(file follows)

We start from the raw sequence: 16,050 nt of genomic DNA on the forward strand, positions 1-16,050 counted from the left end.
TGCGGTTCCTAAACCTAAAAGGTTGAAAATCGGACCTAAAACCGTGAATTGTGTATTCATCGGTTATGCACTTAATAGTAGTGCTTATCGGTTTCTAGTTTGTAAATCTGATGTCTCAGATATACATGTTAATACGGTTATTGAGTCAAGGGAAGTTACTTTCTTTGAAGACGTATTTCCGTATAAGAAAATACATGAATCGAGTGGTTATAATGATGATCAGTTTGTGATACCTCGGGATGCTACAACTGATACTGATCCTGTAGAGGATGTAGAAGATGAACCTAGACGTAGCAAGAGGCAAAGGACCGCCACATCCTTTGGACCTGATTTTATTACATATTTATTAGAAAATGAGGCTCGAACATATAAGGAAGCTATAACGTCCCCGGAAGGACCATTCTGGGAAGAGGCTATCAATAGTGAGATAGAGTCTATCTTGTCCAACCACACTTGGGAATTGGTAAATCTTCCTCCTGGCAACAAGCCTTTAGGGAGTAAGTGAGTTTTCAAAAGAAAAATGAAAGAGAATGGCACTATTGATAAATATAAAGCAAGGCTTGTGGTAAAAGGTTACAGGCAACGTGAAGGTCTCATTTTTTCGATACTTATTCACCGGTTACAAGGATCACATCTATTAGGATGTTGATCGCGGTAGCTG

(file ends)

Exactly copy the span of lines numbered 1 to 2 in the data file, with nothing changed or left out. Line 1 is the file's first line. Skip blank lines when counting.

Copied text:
We start from the raw sequence: 16,050 nt of genomic DNA on the forward strand, positions 1-16,050 counted from the left end.
TGCGGTTCCTAAACCTAAAAGGTTGAAAATCGGACCTAAAACCGTGAATTGTGTATTCATCGGTTATGCACTTAATAGTAGTGCTTATCGGTTTCTAGTTTGTAAATCTGATGTCTCAGATATACATGTTAATACGGTTATTGAGTCAAGGGAAGTTACTTTCTTTGAAGACGTATTTCCGTATAAGAAAATACATGAATCGAGTGGTTATAATGATGATCAGTTTGTGATACCTCGGGATGCTACAACTGATACTGATCCTGTAGAGGATGTAGAAGATGAACCTAGACGTAGCAAGAGGCAAAGGACCGCCACATCCTTTGGACCTGATTTTATTACATATTTATTAGAAAATGAGGCTCGAACATATAAGGAAGCTATAACGTCCCCGGAAGGACCATTCTGGGAAGAGGCTATCAATAGTGAGATAGAGTCTATCTTGTCCAACCACACTTGGGAATTGGTAAATCTTCCTCCTGGCAACAAGCCTTTAGGGAGTAAGTGAGTTTTCAAAAGAAAAATGAAAGAGAATGGCACTATTGATAAATATAAAGCAAGGCTTGTGGTAAAAGGTTACAGGCAACGTGAAGGTCTCATTTTTTCGATACTTATTCACCGGTTACAAGGATCACATCTATTAGGATGTTGATCGCGGTAGCTG